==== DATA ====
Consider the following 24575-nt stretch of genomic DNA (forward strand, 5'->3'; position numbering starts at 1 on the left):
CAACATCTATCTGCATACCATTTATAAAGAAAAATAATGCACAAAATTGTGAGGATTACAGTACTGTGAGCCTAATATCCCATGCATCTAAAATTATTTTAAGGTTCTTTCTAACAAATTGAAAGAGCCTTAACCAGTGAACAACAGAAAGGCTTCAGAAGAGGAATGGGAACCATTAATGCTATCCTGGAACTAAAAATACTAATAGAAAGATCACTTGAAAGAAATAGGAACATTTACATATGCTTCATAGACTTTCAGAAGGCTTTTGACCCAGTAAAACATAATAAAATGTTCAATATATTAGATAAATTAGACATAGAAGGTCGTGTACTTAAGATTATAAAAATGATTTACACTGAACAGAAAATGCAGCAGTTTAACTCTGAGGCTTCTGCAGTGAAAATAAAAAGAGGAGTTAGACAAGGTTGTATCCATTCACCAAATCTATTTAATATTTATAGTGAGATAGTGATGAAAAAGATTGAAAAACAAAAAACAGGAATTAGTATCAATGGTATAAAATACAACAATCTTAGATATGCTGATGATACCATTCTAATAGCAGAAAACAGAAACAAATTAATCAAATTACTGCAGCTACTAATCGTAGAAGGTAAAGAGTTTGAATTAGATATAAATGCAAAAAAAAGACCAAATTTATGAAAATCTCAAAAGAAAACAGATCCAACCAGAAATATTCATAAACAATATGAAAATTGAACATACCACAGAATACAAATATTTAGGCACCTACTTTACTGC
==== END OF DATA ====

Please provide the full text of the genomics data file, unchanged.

Consider the following 24575-nt stretch of genomic DNA (forward strand, 5'->3'; position numbering starts at 1 on the left):
CAACATCTATCTGCATACCATTTATAAAGAAAAATAATGCACAAAATTGTGAGGATTACAGTACTGTGAGCCTAATATCCCATGCATCTAAAATTATTTTAAGGTTCTTTCTAACAAATTGAAAGAGCCTTAACCAGTGAACAACAGAAAGGCTTCAGAAGAGGAATGGGAACCATTAATGCTATCCTGGAACTAAAAATACTAATAGAAAGATCACTTGAAAGAAATAGGAACATTTACATATGCTTCATAGACTTTCAGAAGGCTTTTGACCCAGTAAAACATAATAAAATGTTCAATATATTAGATAAATTAGACATAGAAGGTCGTGTACTTAAGATTATAAAAATGATTTACACTGAACAGAAAATGCAGCAGTTTAACTCTGAGGCTTCTGCAGTGAAAATAAAAAGAGGAGTTAGACAAGGTTGTATCCATTCACCAAATCTATTTAATATTTATAGTGAGATAGTGATGAAAAAGATTGAAAAACAAAAAACAGGAATTAGTATCAATGGTATAAAATACAACAATCTTAGATATGCTGATGATACCATTCTAATAGCAGAAAACAGAAACAAATTAATCAAATTACTGCAGCTACTAATCGTAGAAGGTAAAGAGTTTGAATTAGATATAAATGCAAAAAAAAGACCAAATTTATGAAAATCTCAAAAGAAAACAGATCCAACCAGAAATATTCATAAACAATATGAAAATTGAACATACCACAGAATACAAATATTTAGGCACCTACTTTACTGC